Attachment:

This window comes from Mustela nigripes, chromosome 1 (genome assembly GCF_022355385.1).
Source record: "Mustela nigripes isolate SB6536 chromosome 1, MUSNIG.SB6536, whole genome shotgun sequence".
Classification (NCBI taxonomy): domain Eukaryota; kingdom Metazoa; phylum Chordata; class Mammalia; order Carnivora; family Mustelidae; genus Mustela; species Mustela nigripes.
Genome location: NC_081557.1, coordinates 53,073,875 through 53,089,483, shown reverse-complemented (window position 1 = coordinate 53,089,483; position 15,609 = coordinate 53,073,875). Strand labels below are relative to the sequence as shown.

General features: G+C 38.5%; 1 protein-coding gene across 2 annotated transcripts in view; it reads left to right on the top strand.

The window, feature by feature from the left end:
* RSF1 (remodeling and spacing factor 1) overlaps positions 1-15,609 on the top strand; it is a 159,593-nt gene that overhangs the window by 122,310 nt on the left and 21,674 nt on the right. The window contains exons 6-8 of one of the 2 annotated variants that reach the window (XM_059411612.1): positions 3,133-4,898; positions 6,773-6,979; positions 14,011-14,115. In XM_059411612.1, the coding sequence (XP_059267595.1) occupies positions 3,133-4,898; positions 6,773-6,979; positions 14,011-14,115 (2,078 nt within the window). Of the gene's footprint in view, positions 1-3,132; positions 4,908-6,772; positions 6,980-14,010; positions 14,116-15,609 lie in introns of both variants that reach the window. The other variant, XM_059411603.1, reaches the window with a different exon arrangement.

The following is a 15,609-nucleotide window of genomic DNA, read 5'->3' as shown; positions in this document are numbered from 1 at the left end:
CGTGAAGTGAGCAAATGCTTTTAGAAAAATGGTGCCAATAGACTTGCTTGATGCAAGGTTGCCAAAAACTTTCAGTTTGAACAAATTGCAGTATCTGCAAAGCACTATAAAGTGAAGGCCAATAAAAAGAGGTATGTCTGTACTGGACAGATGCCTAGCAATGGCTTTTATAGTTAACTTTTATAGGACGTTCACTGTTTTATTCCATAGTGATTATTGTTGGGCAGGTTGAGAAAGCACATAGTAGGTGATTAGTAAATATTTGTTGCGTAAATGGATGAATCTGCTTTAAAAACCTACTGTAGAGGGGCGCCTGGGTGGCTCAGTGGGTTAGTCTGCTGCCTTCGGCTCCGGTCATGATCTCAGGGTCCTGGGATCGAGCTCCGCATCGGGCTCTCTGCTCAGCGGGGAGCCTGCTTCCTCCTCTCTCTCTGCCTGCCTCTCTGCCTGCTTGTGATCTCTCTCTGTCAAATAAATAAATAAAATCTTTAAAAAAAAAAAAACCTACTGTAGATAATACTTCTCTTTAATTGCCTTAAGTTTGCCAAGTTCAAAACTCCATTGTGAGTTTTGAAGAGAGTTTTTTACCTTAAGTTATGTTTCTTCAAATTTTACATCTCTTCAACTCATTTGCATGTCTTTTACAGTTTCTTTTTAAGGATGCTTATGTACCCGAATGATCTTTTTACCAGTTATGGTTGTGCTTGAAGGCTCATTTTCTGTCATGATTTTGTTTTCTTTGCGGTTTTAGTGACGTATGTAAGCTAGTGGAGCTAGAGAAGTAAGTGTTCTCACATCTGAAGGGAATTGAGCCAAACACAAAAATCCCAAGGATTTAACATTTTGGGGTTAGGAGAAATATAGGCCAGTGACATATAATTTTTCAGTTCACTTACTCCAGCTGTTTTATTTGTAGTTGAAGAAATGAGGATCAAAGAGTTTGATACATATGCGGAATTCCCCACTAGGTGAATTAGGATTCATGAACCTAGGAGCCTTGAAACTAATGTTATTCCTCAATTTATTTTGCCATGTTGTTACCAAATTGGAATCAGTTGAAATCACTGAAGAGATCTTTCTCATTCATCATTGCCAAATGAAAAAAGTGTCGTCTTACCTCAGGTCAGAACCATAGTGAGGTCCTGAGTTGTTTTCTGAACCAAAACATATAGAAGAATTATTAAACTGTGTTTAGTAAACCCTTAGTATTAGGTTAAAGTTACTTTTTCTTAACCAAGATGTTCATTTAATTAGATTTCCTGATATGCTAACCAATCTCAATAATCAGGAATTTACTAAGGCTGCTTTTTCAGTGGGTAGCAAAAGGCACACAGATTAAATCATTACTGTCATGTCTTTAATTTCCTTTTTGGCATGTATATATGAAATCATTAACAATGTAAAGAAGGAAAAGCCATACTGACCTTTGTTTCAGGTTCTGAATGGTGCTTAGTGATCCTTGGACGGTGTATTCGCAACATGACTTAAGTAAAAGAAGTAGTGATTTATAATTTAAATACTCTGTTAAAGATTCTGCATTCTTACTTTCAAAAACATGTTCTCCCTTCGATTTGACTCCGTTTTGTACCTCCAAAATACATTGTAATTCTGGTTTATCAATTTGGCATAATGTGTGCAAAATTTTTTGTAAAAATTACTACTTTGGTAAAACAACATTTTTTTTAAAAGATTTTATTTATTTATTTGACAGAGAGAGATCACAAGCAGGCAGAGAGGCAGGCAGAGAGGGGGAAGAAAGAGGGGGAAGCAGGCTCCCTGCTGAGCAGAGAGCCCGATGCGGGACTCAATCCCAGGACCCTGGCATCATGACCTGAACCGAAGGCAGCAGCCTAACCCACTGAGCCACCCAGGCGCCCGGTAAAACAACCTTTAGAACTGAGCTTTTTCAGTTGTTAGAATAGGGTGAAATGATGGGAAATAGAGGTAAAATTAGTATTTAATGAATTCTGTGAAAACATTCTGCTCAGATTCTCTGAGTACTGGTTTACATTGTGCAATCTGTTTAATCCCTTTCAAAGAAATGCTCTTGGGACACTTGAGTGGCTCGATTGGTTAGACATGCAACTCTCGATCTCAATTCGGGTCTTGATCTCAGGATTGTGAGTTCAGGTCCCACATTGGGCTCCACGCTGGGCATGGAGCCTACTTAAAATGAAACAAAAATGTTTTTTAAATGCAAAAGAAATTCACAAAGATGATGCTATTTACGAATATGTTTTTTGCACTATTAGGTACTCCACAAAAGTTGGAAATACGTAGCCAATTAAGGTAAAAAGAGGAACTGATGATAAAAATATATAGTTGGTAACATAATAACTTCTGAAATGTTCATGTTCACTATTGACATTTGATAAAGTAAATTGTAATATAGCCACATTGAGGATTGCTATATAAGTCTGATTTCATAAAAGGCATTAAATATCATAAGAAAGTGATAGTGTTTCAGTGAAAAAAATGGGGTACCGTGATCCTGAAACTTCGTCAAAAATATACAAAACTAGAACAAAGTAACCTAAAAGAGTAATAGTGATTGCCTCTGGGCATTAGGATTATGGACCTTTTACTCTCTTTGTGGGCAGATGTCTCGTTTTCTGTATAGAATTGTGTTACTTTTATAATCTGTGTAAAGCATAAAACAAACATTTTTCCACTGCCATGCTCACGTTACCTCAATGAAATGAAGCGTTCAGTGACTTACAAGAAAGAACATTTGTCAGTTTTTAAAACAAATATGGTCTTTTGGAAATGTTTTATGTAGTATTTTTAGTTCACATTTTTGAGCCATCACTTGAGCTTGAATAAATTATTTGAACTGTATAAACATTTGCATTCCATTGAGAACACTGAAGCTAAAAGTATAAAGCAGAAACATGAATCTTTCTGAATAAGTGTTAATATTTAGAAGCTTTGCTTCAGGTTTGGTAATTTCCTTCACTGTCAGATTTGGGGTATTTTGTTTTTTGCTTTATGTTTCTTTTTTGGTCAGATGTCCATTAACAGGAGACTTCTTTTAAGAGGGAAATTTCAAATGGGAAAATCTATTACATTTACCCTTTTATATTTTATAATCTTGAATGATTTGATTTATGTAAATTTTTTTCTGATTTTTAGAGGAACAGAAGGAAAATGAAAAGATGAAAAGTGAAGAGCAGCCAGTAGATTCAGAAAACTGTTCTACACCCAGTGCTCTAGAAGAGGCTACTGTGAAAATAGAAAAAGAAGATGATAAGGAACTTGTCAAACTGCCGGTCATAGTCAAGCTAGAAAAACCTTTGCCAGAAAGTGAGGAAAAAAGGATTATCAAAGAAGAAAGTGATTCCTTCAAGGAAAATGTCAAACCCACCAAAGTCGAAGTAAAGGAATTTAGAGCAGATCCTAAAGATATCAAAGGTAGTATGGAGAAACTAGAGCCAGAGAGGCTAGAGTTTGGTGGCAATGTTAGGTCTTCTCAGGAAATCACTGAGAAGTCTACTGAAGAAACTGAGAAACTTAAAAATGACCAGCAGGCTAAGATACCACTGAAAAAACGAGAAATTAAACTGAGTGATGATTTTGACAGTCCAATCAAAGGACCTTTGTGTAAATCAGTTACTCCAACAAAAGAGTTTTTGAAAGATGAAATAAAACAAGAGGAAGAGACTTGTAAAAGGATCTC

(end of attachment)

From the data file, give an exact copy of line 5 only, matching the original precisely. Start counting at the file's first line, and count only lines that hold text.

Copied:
General features: G+C 38.5%; 1 protein-coding gene across 2 annotated transcripts in view; it reads left to right on the top strand.